Album of the Day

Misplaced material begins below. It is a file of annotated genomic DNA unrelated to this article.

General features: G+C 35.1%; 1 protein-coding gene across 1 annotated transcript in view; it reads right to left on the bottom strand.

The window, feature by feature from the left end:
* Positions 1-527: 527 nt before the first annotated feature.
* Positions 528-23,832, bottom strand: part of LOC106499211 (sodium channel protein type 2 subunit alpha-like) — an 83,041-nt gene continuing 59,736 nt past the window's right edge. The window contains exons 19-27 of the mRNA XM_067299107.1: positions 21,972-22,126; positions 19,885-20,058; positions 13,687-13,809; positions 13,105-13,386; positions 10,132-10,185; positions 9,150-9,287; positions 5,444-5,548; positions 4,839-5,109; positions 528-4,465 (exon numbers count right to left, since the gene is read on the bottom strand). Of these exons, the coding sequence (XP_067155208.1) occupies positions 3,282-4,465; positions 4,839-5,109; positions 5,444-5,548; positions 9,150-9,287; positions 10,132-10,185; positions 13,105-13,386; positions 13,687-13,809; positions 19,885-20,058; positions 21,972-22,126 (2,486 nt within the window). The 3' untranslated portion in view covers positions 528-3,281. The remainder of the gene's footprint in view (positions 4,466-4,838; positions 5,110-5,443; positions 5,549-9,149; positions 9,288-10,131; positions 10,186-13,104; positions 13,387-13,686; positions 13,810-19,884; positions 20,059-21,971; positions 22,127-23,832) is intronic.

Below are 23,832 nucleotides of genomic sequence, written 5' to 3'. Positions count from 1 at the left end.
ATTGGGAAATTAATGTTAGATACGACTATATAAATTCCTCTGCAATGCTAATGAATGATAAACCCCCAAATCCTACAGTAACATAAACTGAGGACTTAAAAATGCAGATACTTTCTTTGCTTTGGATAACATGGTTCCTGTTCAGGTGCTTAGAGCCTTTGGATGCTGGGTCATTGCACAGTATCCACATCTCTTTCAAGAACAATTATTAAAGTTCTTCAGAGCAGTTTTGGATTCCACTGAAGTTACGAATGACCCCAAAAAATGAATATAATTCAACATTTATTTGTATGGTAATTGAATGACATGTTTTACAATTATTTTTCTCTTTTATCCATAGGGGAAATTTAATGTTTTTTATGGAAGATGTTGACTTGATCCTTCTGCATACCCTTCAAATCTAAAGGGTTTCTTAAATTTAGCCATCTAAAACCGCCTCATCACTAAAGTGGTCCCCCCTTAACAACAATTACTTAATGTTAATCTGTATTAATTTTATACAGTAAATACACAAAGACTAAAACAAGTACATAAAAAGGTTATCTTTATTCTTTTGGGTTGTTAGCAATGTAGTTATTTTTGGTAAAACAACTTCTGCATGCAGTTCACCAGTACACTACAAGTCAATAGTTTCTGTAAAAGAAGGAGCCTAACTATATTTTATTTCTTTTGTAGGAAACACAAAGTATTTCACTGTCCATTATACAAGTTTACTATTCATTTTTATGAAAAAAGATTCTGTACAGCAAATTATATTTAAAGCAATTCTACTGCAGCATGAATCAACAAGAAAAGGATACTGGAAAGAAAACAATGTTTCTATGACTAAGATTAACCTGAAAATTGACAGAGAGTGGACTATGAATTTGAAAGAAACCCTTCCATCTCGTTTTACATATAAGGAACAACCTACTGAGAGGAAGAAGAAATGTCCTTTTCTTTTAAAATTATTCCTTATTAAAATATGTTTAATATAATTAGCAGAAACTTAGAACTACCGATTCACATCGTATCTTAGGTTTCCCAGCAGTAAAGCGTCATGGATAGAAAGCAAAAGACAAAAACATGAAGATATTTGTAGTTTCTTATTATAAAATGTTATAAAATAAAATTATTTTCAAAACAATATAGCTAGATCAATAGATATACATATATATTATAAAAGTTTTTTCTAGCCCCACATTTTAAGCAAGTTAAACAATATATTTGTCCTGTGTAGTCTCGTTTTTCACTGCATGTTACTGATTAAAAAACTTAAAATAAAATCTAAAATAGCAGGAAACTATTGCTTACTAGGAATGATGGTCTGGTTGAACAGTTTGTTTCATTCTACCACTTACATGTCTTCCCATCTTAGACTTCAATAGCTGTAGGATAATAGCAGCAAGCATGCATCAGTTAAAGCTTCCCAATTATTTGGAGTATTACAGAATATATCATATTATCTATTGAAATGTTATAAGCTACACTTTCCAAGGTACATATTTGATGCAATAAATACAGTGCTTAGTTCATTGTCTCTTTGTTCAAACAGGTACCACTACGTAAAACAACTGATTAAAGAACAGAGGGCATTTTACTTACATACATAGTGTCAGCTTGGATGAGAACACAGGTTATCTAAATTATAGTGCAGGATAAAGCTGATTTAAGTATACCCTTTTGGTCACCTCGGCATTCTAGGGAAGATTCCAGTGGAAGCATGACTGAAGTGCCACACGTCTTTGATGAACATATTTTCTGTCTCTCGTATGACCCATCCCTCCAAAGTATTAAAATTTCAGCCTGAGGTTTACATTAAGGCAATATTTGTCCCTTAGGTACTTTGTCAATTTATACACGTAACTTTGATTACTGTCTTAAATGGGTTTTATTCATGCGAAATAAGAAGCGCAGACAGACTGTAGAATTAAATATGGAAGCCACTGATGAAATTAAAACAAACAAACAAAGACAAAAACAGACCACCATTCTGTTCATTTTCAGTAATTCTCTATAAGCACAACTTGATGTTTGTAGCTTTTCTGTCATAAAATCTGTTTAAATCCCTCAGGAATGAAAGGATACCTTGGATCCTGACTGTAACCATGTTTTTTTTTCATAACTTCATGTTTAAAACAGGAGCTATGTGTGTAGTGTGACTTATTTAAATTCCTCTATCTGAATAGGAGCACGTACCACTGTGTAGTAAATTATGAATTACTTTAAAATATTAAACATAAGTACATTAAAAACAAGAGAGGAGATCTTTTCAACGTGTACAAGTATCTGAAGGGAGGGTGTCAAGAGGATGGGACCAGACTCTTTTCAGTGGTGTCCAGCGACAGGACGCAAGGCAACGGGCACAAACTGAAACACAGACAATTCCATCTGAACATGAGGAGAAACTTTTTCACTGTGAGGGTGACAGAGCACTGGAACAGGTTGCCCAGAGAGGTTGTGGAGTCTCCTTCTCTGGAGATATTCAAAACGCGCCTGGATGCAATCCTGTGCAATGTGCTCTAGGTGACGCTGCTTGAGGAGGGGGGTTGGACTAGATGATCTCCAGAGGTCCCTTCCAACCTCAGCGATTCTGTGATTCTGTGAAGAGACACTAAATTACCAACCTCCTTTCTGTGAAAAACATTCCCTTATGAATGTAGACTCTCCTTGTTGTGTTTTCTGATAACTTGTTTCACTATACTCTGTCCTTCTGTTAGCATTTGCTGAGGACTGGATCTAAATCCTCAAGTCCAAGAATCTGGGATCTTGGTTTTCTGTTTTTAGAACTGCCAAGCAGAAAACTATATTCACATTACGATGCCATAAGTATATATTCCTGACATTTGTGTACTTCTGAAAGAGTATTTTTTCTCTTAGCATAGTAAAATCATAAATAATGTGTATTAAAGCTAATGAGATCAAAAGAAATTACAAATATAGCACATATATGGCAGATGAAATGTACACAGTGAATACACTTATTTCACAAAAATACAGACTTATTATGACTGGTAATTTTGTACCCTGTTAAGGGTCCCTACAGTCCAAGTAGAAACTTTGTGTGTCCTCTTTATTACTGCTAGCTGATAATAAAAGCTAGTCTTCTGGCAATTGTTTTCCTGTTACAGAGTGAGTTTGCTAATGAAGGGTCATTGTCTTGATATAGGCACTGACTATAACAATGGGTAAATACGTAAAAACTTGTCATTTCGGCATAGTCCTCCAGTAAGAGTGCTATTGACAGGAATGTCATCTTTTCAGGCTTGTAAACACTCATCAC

A Kennedy Center honoree on this day in 2013, keyboardist Herbie Hancock first came to prominence in Miles Davis' quintet, going solo in the late 1960s as the legendary trumpeter began exploring jazz fusion. Herbie's own exploration of that sound can be heard on a trio of albums he cut for Warner Bros. concluding with 1972's CROSSINGS. That set consists of three epic workouts: Hancock's side-long five-part suite “Sleeping Giant” and saxophonist Bennie Maupin's “Quasar” and “Water Torture.” Though about half of the sextet here are horn players, Patrick Gleeson's Moog and Herbie's work on electric piano and Mellotron steer things straight into outer space. Featuring soundscapes that are by turns beautifully alluring, funky and just plain weird, CROSSINGS is ripe for rediscovery by electronic fans as well as jazz buffs.